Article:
Why do ponies graze at Rinsey?
Lots of people are pleased to see the ponies at Rinsey. Neighbours comment on how their daily dog-walk is enhanced by a bit of equine company, the botanists are delighted with the changes to the floral richness of the slopes, and visitors can’t believe their luck when a pretty chestnut Shetland wanders into their photo of the stunning Cornish coast.
So what are they actually doing here? As in conservation grazing schemes all over the country, we’re relying on the ponies’ feet more than their mouths. By wandering freely over the land they can’t help trampling the bracken and coarse grasses which could smother the wild flowers that thrive here when the conditions are right. The ponies will be taken away before the flowers come in the spring, so there’s no danger of the plants being damaged by the patter of little hooves.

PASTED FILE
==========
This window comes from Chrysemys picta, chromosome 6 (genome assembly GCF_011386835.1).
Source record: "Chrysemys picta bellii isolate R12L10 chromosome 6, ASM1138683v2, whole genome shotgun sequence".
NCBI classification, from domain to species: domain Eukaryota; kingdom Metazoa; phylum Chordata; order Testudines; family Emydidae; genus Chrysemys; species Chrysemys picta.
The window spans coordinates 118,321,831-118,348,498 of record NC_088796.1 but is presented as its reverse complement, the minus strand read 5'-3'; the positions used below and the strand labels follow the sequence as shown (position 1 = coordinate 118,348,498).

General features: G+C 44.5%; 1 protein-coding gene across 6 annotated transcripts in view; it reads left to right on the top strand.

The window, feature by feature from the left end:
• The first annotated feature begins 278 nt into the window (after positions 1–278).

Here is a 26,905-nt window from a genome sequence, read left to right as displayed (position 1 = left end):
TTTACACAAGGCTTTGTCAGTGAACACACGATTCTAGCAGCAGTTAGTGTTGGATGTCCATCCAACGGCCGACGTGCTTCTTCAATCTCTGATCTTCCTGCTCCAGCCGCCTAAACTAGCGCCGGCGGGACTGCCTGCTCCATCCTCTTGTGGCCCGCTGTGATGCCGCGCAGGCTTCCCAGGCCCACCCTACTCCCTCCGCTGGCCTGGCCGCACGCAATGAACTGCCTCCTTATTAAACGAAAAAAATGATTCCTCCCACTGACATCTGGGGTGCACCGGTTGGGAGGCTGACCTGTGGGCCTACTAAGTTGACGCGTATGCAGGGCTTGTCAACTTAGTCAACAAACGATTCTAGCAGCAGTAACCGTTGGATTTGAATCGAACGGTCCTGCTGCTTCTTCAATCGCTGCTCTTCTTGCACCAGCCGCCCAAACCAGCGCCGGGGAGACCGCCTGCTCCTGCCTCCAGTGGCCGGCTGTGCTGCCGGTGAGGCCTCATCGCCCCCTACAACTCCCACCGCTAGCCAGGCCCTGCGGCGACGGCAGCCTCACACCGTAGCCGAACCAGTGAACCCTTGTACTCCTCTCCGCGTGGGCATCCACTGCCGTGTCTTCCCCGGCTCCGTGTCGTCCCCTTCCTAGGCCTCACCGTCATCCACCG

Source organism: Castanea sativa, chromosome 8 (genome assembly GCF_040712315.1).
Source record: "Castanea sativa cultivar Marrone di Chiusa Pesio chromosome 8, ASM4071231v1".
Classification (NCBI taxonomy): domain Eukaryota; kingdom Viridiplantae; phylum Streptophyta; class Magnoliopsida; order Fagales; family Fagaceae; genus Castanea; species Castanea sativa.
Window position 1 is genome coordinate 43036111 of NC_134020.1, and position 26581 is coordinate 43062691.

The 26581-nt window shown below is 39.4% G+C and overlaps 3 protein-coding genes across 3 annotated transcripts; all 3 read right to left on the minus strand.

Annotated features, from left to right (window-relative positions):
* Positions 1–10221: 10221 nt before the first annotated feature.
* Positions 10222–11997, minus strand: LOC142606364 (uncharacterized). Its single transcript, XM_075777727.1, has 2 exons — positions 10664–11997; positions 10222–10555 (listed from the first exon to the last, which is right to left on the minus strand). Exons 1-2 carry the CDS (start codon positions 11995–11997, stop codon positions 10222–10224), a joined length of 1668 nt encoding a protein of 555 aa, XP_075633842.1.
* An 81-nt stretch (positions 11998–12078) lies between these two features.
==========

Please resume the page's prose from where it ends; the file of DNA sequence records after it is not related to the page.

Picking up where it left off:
The ponies are accustomed to walkers and dogs but we do ask folk not to feed them. This is because some animals might then approach, asking for food, and then get antsy when they don’t get any!